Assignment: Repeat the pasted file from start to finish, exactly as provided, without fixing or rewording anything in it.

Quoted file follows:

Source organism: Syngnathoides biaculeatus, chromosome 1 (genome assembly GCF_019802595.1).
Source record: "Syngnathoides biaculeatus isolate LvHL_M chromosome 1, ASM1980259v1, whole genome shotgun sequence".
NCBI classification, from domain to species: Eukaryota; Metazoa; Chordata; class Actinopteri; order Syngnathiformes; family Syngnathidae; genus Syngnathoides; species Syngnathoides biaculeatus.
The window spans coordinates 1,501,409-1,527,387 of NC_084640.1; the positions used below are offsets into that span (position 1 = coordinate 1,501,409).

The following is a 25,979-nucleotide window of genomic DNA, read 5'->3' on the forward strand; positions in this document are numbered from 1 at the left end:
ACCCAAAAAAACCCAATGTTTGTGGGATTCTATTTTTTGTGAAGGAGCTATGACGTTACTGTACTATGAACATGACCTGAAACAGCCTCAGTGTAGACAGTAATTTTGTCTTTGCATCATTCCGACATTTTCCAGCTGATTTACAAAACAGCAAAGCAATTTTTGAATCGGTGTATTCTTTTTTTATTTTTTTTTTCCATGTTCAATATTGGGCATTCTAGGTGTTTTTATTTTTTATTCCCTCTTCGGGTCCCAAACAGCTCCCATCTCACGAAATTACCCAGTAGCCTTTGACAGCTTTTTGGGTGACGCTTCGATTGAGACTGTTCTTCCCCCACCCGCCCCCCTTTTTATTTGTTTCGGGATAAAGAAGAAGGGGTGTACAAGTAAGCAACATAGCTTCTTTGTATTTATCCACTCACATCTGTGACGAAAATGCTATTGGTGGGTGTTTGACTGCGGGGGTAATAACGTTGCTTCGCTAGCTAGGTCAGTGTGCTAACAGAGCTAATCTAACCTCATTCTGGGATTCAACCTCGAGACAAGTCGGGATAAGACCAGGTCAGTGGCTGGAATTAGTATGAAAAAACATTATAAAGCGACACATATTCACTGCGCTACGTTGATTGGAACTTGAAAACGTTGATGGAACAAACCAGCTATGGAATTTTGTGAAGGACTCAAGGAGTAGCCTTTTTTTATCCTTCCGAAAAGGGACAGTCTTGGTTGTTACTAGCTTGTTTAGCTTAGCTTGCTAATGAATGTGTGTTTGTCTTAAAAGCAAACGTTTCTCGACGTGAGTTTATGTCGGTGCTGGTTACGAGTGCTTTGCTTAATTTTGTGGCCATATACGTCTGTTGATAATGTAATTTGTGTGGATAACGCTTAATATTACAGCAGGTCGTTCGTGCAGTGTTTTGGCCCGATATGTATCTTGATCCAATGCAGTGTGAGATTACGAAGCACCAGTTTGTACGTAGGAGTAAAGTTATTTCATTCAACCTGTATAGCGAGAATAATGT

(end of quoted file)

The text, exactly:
Source organism: Syngnathoides biaculeatus, chromosome 1 (genome assembly GCF_019802595.1).
Source record: "Syngnathoides biaculeatus isolate LvHL_M chromosome 1, ASM1980259v1, whole genome shotgun sequence".
NCBI classification, from domain to species: Eukaryota; Metazoa; Chordata; class Actinopteri; order Syngnathiformes; family Syngnathidae; genus Syngnathoides; species Syngnathoides biaculeatus.
The window spans coordinates 1,501,409-1,527,387 of NC_084640.1; the positions used below are offsets into that span (position 1 = coordinate 1,501,409).

The following is a 25,979-nucleotide window of genomic DNA, read 5'->3' on the forward strand; positions in this document are numbered from 1 at the left end:
ACCCAAAAAAACCCAATGTTTGTGGGATTCTATTTTTTGTGAAGGAGCTATGACGTTACTGTACTATGAACATGACCTGAAACAGCCTCAGTGTAGACAGTAATTTTGTCTTTGCATCATTCCGACATTTTCCAGCTGATTTACAAAACAGCAAAGCAATTTTTGAATCGGTGTATTCTTTTTTTATTTTTTTTTTCCATGTTCAATATTGGGCATTCTAGGTGTTTTTATTTTTTATTCCCTCTTCGGGTCCCAAACAGCTCCCATCTCACGAAATTACCCAGTAGCCTTTGACAGCTTTTTGGGTGACGCTTCGATTGAGACTGTTCTTCCCCCACCCGCCCCCCTTTTTATTTGTTTCGGGATAAAGAAGAAGGGGTGTACAAGTAAGCAACATAGCTTCTTTGTATTTATCCACTCACATCTGTGACGAAAATGCTATTGGTGGGTGTTTGACTGCGGGGGTAATAACGTTGCTTCGCTAGCTAGGTCAGTGTGCTAACAGAGCTAATCTAACCTCATTCTGGGATTCAACCTCGAGACAAGTCGGGATAAGACCAGGTCAGTGGCTGGAATTAGTATGAAAAAACATTATAAAGCGACACATATTCACTGCGCTACGTTGATTGGAACTTGAAAACGTTGATGGAACAAACCAGCTATGGAATTTTGTGAAGGACTCAAGGAGTAGCCTTTTTTTATCCTTCCGAAAAGGGACAGTCTTGGTTGTTACTAGCTTGTTTAGCTTAGCTTGCTAATGAATGTGTGTTTGTCTTAAAAGCAAACGTTTCTCGACGTGAGTTTATGTCGGTGCTGGTTACGAGTGCTTTGCTTAATTTTGTGGCCATATACGTCTGTTGATAATGTAATTTGTGTGGATAACGCTTAATATTACAGCAGGTCGTTCGTGCAGTGTTTTGGCCCGATATGTATCTTGATCCAATGCAGTGTGAGATTACGAAGCACCAGTTTGTACGTAGGAGTAAAGTTATTTCATTCAACCTGTATAGCGAGAATAATGT